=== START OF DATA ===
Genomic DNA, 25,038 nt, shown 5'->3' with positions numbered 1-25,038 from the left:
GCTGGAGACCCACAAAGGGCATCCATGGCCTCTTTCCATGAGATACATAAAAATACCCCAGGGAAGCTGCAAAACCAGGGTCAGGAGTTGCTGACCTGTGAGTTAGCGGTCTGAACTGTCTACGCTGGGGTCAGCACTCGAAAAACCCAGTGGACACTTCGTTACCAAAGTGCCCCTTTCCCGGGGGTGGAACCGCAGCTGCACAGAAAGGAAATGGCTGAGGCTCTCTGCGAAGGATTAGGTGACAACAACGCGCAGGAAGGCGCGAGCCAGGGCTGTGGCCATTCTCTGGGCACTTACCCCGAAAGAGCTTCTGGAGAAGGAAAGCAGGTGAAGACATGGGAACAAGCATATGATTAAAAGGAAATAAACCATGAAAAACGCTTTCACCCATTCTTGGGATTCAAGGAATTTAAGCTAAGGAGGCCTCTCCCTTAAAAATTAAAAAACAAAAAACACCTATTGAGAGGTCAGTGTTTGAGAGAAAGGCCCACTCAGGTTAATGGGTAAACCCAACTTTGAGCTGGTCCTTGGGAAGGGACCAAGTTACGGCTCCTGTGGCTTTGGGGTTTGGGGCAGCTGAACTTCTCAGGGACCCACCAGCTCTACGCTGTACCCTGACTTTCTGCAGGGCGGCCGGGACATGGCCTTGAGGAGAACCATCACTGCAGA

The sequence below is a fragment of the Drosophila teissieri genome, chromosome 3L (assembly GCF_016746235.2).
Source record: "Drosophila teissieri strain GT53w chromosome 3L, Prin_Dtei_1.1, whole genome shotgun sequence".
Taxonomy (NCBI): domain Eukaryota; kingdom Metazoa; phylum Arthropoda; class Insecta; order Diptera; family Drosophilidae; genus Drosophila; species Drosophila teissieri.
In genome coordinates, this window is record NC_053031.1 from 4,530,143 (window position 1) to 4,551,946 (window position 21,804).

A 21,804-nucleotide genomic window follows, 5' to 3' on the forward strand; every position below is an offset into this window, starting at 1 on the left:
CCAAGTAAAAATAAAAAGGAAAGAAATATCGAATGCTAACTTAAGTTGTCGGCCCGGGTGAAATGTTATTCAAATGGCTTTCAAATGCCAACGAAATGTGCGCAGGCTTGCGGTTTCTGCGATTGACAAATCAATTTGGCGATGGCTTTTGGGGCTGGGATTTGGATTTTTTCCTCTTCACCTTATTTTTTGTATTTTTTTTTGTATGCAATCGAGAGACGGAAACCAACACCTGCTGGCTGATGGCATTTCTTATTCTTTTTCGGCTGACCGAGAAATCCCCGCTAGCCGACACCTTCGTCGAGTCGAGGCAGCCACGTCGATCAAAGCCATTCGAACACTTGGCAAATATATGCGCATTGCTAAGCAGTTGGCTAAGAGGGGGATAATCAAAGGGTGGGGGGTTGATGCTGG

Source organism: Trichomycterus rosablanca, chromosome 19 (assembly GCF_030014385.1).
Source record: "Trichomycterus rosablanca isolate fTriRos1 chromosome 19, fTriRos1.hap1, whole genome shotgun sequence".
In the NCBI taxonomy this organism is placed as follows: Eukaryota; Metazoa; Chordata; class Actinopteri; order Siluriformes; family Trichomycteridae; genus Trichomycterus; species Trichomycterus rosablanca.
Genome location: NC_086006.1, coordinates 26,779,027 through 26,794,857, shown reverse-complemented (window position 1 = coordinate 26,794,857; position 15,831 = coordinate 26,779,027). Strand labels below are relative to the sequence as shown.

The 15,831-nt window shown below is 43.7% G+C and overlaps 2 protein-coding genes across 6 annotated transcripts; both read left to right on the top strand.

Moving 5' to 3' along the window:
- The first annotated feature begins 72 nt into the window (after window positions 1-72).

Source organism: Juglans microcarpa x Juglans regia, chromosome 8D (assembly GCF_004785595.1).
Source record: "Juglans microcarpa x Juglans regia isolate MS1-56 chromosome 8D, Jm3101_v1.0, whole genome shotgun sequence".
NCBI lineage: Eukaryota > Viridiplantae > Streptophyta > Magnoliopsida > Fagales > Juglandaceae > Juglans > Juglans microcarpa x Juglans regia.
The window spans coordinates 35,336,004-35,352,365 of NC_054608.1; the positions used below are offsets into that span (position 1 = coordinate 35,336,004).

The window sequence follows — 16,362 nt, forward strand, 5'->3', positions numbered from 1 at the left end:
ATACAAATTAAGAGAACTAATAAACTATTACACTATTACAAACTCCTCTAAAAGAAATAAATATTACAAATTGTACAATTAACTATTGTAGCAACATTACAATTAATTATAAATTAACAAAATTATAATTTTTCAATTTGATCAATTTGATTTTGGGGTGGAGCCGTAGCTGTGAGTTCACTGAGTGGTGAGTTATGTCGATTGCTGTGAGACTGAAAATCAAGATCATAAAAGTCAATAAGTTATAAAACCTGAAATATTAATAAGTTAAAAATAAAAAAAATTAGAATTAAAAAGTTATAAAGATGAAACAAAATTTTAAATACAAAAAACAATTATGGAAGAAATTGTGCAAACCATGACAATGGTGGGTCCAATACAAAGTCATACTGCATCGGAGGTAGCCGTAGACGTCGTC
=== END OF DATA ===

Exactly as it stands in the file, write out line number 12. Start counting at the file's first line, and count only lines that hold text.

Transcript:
Genome location: NC_086006.1, coordinates 26,779,027 through 26,794,857, shown reverse-complemented (window position 1 = coordinate 26,794,857; position 15,831 = coordinate 26,779,027). Strand labels below are relative to the sequence as shown.